For every person who dreams of going to college, there is the reality check of how much it’s going to cost. Most students and parents can’t pay for post-high school education out of pocket. Students who did really well in school may be offered scholarships to ease the cost. State and federal grants can also help. They are based on financial need and don’t have to be repaid.
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But those options might not cover all your expenses. Borrowing money may be necessary. According to FinAid.org, the average student loan debt in 2007-2008 was $23,186 for graduating seniors.
Additionally, two-thirds of all students graduating with a bachelor’s degree borrowed at least some money. This means that most undergraduate students depend on loans to pay for at least some of their education.
Since there is more than one kind of loan, it’s important to examine all the options.
The first type is federal loans. These loans are issued by the federal government to the student and are based on the student’s income, family income and cost of the college. Some are subsidized, meaning the government lowers the interest rate to 4.5 percent. Interest does not accrue on these loans while the student is in school. Some loans are unsubsidized and have a higher interest rate, 6.8 percent interest rate. Interest does build up on these loans while the student is in school. Federal loans do not need a co-signer, somebody who promises to pay if you cannot.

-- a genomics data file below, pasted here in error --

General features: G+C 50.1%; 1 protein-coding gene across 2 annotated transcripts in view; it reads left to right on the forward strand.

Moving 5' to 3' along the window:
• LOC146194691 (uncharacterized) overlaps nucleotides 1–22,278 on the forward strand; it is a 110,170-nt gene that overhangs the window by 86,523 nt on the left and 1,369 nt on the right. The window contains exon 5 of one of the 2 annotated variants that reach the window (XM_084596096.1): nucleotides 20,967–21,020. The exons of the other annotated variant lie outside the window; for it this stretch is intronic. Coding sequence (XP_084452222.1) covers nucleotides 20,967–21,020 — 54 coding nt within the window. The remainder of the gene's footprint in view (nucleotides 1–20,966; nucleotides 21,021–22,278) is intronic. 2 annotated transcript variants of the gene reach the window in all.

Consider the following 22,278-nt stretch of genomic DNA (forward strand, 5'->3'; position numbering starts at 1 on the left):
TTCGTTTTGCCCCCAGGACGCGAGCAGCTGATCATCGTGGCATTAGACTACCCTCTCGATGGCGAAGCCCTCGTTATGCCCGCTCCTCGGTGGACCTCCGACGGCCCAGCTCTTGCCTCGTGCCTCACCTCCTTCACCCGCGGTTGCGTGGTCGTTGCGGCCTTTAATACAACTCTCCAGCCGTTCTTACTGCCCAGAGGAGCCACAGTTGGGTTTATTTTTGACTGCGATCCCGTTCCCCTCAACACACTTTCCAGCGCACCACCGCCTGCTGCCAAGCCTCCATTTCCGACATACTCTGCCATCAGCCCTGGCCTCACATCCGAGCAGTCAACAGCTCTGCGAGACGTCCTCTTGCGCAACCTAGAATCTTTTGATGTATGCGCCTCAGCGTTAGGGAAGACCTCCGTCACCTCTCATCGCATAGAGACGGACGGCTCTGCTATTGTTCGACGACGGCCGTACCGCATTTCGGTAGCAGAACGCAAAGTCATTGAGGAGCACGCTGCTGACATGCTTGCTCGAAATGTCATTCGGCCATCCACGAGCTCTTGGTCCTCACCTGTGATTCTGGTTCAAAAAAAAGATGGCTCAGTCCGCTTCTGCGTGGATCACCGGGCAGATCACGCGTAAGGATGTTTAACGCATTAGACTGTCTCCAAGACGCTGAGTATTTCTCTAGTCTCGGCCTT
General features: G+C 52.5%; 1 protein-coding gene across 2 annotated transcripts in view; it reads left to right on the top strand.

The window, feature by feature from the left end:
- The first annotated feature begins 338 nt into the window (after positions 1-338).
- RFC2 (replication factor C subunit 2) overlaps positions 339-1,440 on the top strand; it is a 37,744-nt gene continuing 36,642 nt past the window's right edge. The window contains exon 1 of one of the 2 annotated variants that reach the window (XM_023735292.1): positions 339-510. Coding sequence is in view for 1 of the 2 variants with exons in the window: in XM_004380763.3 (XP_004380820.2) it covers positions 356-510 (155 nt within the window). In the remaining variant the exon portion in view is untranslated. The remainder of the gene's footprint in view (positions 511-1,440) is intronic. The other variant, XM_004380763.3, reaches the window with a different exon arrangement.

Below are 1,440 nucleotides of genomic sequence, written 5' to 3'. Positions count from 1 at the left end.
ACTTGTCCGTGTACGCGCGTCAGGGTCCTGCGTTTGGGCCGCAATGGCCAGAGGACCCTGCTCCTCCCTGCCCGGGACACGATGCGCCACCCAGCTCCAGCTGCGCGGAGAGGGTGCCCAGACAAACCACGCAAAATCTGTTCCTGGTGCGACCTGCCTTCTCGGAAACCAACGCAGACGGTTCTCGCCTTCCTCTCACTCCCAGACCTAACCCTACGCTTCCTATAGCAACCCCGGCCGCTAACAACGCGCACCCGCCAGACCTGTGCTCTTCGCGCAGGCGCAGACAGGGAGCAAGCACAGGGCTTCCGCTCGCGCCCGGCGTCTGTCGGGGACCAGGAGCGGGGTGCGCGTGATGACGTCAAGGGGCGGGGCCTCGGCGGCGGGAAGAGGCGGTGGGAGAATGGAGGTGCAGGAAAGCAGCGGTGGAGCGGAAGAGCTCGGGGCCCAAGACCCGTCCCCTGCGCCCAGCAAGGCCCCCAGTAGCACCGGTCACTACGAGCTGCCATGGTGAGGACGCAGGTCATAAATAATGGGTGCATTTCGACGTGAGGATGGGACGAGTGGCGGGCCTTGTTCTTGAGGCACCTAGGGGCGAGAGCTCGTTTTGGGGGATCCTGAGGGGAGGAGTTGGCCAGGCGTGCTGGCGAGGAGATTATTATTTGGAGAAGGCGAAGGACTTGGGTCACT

For more information, go to www.finaid.org/loans/studentloan.phtml
Private student loans are not based on financial need and are given out by banks and credit unions to parents or to students. Private loans were once simpler to get than federal loans because the FAFSA was not required. James Hammar, a financial aid counselor at the University of St. Thomas, said the government recently added more questions for people to answer before they take out private loans. These new questions are a part of new regulations to encourage people to take out federal loans before private loans.
Borrowing money for school? Know what it costs you.